In the 1990s, nothing was more exciting than signing onto your AOL account and joining a chat room with people you may or may not have known to discuss everything from sports to movies to what happened on the newest episode of Friends last night.
Although the pop-up chat room of the past has significantly, if not totally, died out, the concept has not. It is constantly changing along with our changing social media outlets and has basically transformed to a new genre of social media: Twitter. Our screen names of the past changed to Twitter handles and our chat rooms are now hashtags.
The concept of Twitter is simple: users have a maximum of 140 characters to tell their followers how they are feeling or what they are doing at that very moment. One of the features of a tweet is a hashtag, which is essentially a keyword that sticks your tweet into that specific category.
For example, on July 7, I tweeted “pretty sure I’m more excited for the #olympics than I am for my birthday.” Once I sent that into the twitterverse, “#olympics” turned into a hyperlink, which means my followers could click on it and see every other tweet discussing the olympics, thus creating a chat room atmosphere among the twitter feed.
Reality shows have also begun using hashtags as a way to encourage viewers to join the conversation. For example, the reality show Big Brother will sporadically flash a hashtag at the bottom of the screen for users to discuss the previous moment with each other on twitter. While watching the episode, you could tweet and use the hashtag #bigbrother and everyone tweeting using the same hashtag will be able to see what you wrote and tweet back at you.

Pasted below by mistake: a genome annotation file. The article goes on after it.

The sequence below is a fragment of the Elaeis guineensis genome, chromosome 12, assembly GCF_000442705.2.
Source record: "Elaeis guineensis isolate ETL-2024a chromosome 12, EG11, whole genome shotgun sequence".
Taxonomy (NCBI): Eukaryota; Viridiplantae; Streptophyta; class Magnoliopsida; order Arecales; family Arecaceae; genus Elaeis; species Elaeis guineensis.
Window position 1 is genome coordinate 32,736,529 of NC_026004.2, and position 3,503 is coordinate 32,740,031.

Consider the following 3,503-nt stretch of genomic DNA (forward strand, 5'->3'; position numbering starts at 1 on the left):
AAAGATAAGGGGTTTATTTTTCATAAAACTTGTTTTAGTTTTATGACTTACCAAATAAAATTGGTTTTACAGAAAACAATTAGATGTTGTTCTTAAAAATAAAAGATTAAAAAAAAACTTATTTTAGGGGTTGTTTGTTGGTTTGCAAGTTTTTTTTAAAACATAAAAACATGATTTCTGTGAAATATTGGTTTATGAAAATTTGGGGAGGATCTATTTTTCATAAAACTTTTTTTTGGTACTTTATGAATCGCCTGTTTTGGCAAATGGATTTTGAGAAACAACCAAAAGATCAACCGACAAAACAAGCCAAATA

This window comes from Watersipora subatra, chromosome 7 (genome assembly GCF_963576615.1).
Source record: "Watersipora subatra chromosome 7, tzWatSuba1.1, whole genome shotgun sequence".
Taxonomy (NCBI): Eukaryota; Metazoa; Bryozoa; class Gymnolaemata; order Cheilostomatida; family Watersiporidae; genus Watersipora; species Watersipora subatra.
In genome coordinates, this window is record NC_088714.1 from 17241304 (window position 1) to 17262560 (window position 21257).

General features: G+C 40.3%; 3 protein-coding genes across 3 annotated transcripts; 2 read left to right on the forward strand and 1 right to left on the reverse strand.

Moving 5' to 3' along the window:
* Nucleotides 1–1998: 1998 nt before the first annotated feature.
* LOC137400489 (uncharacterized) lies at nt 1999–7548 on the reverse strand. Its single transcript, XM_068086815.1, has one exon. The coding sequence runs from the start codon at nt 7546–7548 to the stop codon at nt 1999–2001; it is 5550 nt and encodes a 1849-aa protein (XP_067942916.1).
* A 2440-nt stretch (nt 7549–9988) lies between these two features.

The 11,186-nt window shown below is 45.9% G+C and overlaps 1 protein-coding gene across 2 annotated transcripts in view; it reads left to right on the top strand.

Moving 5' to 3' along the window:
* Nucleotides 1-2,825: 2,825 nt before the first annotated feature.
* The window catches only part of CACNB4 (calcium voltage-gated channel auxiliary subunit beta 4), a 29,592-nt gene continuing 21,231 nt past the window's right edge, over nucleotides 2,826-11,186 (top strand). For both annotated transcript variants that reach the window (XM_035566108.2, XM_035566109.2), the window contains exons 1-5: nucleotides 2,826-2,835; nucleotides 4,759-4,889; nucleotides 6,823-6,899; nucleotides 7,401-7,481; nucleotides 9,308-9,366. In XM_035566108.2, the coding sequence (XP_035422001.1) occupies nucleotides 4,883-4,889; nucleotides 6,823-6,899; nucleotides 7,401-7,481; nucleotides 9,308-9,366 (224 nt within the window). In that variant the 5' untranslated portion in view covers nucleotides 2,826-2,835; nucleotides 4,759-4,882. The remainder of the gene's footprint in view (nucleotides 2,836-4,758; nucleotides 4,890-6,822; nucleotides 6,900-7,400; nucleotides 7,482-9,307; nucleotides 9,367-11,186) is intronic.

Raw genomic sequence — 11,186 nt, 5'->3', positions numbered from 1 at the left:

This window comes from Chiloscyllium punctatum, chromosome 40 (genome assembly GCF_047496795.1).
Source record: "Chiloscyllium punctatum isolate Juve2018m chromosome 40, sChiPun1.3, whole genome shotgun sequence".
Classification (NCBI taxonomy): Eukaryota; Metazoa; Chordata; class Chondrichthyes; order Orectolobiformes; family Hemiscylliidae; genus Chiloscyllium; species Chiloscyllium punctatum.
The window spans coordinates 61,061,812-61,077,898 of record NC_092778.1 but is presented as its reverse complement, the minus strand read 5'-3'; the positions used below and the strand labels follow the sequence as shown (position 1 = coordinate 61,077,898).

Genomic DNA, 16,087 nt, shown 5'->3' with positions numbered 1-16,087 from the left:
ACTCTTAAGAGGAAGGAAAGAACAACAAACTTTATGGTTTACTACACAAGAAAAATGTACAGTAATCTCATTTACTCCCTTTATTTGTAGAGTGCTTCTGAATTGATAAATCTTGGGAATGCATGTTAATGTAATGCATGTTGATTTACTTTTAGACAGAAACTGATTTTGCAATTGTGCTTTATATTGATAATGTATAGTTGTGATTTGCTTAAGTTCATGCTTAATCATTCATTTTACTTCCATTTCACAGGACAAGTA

TV shows began using hashtags as a way to convince viewers to watch in real time, instead of setting up their DVRs to save for later. Kerry Jones explains this new phenomenon on Blueglass.com by simply stating “with on-screen hashtags, networks are tapping into existing conversations.” Most shows have an official hashtag so the networks can track the conversation. The hashtag is usually placed subtly in a corner so as not to annoy or distract the viewer.
According to a survey by Yahoo and Nielsen, “86% of mobile phone owners use their phones while watching TV, and 40% are browsing or updating social networking sites.” As our social media usage rises, so does our ability to multitask.
When Comedy Central hosted their roast of hotel tycoon Donald Trump, around 27,000 used the hashtag #TrumpRoast in only one hour, thus jumpstarting the use of hashtags in real time television.
On April 29, 2011, the Royal wedding gained worldwide attention and CNN lured viewers to watch on their network by promoting the hashtag #CNNTV and picking random tweets to run on a crawl at the bottom of the screen throughout the broadcast. During the wedding, around 250 tweets rolled in per minute.
While hashtags began appearing in major awards shows and sporting events, their popularity is steadily increasing and they are finding their way onto primetime television shows and onto millions of living room TV screens.
It’s a social web – don’t forget to share and comment.
Hillary Weiss is a digital media enthusiast with a passion for journalistic writing. She has a love of social media and all things pop culture. You can follow her on twitter @HillaryWeiss1